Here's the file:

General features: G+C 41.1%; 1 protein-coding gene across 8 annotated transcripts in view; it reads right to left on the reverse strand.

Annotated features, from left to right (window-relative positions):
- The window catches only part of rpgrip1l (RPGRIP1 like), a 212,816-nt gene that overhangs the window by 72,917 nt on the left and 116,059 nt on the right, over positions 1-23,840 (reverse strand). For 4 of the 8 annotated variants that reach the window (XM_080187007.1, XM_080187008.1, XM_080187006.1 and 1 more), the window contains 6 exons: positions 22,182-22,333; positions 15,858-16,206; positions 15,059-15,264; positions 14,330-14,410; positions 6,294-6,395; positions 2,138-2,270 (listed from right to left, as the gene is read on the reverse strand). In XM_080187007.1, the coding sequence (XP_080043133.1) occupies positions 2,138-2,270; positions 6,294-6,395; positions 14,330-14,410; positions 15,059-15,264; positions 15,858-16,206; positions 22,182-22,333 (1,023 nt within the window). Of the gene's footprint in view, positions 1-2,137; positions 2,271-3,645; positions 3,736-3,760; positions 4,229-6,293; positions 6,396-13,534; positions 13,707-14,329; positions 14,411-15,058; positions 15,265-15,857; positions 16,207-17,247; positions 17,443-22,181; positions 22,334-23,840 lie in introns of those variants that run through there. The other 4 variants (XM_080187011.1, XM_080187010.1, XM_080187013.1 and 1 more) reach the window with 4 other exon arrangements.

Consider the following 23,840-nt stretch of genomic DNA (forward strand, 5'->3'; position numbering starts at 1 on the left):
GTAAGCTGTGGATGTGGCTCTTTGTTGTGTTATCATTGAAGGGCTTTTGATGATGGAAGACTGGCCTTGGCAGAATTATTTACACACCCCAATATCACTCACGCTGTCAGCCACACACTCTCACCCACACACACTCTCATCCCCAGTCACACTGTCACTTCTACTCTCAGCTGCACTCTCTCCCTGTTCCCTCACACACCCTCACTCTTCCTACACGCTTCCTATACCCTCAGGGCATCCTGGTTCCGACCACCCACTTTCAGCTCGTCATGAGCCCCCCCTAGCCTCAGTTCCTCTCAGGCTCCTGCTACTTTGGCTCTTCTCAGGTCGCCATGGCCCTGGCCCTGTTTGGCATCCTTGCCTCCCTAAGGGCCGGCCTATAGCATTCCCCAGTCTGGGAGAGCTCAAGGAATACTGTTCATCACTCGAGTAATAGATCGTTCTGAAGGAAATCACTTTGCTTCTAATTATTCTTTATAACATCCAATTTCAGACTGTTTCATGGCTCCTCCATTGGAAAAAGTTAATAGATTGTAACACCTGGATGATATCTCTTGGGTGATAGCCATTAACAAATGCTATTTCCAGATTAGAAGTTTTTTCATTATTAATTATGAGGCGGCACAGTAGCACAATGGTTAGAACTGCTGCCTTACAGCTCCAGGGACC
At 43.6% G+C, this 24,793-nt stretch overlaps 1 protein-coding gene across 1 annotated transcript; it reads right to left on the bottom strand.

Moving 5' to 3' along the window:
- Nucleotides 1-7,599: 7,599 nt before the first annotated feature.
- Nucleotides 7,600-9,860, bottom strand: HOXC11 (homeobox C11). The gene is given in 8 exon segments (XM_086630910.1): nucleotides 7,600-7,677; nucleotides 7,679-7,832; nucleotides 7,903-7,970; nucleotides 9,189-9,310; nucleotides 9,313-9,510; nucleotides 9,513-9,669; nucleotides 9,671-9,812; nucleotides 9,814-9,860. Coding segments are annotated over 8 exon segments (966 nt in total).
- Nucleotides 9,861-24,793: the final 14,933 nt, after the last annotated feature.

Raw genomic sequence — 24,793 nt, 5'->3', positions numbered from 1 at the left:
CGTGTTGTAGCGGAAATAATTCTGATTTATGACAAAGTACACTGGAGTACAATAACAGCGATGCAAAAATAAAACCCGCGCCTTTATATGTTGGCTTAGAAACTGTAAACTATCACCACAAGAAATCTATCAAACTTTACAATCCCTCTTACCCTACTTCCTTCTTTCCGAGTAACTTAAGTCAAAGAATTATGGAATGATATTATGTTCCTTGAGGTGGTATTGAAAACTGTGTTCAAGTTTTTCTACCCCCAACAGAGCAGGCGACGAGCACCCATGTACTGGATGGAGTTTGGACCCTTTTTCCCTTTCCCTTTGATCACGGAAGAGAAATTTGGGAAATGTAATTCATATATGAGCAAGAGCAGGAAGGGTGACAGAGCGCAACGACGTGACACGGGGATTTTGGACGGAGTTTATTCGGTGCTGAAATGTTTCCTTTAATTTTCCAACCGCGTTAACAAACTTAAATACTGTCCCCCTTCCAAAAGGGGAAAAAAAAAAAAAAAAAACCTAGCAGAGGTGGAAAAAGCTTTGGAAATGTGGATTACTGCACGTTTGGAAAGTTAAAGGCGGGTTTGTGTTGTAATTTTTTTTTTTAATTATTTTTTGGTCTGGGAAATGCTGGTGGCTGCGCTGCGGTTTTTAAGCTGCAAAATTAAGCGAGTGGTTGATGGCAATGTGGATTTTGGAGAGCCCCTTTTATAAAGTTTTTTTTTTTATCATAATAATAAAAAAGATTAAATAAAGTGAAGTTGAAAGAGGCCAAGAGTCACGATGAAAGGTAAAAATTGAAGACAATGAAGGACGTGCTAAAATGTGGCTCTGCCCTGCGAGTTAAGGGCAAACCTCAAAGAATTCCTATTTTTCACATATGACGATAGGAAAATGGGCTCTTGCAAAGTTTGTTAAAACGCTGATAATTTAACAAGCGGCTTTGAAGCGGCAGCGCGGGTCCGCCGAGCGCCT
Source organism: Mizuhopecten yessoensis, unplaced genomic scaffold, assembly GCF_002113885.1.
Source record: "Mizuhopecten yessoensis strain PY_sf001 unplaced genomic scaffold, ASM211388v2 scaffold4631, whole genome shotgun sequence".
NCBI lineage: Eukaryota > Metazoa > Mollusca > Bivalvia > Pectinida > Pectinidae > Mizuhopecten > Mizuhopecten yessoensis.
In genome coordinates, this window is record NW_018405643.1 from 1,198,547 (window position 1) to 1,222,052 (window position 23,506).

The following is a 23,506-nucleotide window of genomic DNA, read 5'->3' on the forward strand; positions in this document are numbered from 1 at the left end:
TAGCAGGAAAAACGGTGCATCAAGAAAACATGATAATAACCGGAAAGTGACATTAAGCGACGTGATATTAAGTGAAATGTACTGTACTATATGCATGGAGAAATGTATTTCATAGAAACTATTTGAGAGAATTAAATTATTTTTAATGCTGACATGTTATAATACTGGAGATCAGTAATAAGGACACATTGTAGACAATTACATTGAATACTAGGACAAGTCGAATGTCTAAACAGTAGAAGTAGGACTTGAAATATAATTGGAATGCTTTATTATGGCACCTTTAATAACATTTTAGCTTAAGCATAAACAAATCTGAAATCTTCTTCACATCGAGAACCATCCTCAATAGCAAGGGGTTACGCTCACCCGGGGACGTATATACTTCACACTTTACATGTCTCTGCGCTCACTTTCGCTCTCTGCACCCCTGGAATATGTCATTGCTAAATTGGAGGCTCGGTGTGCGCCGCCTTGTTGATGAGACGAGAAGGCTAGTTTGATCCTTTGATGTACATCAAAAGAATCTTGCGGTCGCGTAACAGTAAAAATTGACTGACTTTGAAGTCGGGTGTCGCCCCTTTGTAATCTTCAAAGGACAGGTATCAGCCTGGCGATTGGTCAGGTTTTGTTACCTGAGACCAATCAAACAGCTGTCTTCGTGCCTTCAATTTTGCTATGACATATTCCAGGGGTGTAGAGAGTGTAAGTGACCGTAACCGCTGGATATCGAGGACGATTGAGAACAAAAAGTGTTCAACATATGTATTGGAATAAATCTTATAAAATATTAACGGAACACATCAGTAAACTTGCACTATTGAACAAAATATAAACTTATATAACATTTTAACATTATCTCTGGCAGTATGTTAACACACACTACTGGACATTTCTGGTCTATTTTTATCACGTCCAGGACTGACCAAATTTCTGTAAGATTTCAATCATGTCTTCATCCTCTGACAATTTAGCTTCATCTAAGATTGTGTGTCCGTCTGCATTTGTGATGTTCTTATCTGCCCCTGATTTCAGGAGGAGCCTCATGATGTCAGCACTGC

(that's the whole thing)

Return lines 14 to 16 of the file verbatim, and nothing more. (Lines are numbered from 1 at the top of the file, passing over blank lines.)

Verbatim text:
Source record: "Mizuhopecten yessoensis strain PY_sf001 unplaced genomic scaffold, ASM211388v2 scaffold4631, whole genome shotgun sequence".
NCBI lineage: Eukaryota > Metazoa > Mollusca > Bivalvia > Pectinida > Pectinidae > Mizuhopecten > Mizuhopecten yessoensis.
In genome coordinates, this window is record NW_018405643.1 from 1,198,547 (window position 1) to 1,222,052 (window position 23,506).